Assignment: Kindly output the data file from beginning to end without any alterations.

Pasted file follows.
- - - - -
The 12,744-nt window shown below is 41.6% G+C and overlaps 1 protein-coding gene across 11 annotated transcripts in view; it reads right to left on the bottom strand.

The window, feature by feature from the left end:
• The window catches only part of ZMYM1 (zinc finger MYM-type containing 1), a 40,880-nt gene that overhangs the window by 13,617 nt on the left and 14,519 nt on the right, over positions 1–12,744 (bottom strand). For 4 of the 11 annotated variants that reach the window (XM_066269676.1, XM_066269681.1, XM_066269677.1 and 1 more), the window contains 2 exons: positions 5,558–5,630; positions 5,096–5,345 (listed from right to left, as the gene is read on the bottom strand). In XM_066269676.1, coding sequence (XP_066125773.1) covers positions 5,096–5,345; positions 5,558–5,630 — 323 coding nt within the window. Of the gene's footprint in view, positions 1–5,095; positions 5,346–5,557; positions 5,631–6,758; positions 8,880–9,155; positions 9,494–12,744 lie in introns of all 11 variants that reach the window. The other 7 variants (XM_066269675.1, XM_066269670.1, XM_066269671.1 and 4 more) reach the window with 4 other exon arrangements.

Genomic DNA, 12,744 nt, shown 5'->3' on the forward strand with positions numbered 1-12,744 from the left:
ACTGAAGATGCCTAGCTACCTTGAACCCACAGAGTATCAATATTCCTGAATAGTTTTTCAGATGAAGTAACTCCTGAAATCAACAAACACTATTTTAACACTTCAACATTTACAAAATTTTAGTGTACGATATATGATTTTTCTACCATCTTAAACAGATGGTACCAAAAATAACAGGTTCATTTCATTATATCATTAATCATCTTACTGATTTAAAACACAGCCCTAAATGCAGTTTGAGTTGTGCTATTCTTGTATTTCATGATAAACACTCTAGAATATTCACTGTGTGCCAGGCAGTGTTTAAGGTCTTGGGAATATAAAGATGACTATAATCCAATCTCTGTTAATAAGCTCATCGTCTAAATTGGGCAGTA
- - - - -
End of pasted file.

The 12,744-nt window shown below is 41.6% G+C and overlaps 1 protein-coding gene across 11 annotated transcripts in view; it reads right to left on the bottom strand.

The window, feature by feature from the left end:
• The window catches only part of ZMYM1 (zinc finger MYM-type containing 1), a 40,880-nt gene that overhangs the window by 13,617 nt on the left and 14,519 nt on the right, over positions 1–12,744 (bottom strand). For 4 of the 11 annotated variants that reach the window (XM_066269676.1, XM_066269681.1, XM_066269677.1 and 1 more), the window contains 2 exons: positions 5,558–5,630; positions 5,096–5,345 (listed from right to left, as the gene is read on the bottom strand). In XM_066269676.1, coding sequence (XP_066125773.1) covers positions 5,096–5,345; positions 5,558–5,630 — 323 coding nt within the window. Of the gene's footprint in view, positions 1–5,095; positions 5,346–5,557; positions 5,631–6,758; positions 8,880–9,155; positions 9,494–12,744 lie in introns of all 11 variants that reach the window. The other 7 variants (XM_066269675.1, XM_066269670.1, XM_066269671.1 and 4 more) reach the window with 4 other exon arrangements.

Genomic DNA, 12,744 nt, shown 5'->3' on the forward strand with positions numbered 1-12,744 from the left:
ACTGAAGATGCCTAGCTACCTTGAACCCACAGAGTATCAATATTCCTGAATAGTTTTTCAGATGAAGTAACTCCTGAAATCAACAAACACTATTTTAACACTTCAACATTTACAAAATTTTAGTGTACGATATATGATTTTTCTACCATCTTAAACAGATGGTACCAAAAATAACAGGTTCATTTCATTATATCATTAATCATCTTACTGATTTAAAACACAGCCCTAAATGCAGTTTGAGTTGTGCTATTCTTGTATTTCATGATAAACACTCTAGAATATTCACTGTGTGCCAGGCAGTGTTTAAGGTCTTGGGAATATAAAGATGACTATAATCCAATCTCTGTTAATAAGCTCATCGTCTAAATTGGGCAGTA